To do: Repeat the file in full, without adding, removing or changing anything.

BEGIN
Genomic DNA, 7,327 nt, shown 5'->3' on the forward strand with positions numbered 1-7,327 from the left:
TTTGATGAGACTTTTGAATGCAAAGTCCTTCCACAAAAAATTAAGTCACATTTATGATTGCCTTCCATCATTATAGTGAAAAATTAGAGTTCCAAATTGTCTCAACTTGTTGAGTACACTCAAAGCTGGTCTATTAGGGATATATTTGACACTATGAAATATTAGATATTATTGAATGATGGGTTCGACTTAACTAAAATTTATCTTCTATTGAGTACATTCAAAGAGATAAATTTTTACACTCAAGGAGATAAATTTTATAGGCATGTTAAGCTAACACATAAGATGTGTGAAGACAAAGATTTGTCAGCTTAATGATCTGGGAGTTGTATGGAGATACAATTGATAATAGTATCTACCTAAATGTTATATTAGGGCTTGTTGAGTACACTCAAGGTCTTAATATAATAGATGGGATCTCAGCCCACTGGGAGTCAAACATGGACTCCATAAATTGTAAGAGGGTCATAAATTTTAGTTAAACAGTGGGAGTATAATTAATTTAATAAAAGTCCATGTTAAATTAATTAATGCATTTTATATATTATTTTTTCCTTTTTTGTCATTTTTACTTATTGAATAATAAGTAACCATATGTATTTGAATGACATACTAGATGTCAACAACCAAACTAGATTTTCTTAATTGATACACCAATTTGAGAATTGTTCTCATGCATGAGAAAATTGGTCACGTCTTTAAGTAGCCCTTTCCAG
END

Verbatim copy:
Genomic DNA, 7,327 nt, shown 5'->3' on the forward strand with positions numbered 1-7,327 from the left:
TTTGATGAGACTTTTGAATGCAAAGTCCTTCCACAAAAAATTAAGTCACATTTATGATTGCCTTCCATCATTATAGTGAAAAATTAGAGTTCCAAATTGTCTCAACTTGTTGAGTACACTCAAAGCTGGTCTATTAGGGATATATTTGACACTATGAAATATTAGATATTATTGAATGATGGGTTCGACTTAACTAAAATTTATCTTCTATTGAGTACATTCAAAGAGATAAATTTTTACACTCAAGGAGATAAATTTTATAGGCATGTTAAGCTAACACATAAGATGTGTGAAGACAAAGATTTGTCAGCTTAATGATCTGGGAGTTGTATGGAGATACAATTGATAATAGTATCTACCTAAATGTTATATTAGGGCTTGTTGAGTACACTCAAGGTCTTAATATAATAGATGGGATCTCAGCCCACTGGGAGTCAAACATGGACTCCATAAATTGTAAGAGGGTCATAAATTTTAGTTAAACAGTGGGAGTATAATTAATTTAATAAAAGTCCATGTTAAATTAATTAATGCATTTTATATATTATTTTTTCCTTTTTTGTCATTTTTACTTATTGAATAATAAGTAACCATATGTATTTGAATGACATACTAGATGTCAACAACCAAACTAGATTTTCTTAATTGATACACCAATTTGAGAATTGTTCTCATGCATGAGAAAATTGGTCACGTCTTTAAGTAGCCCTTTCCAG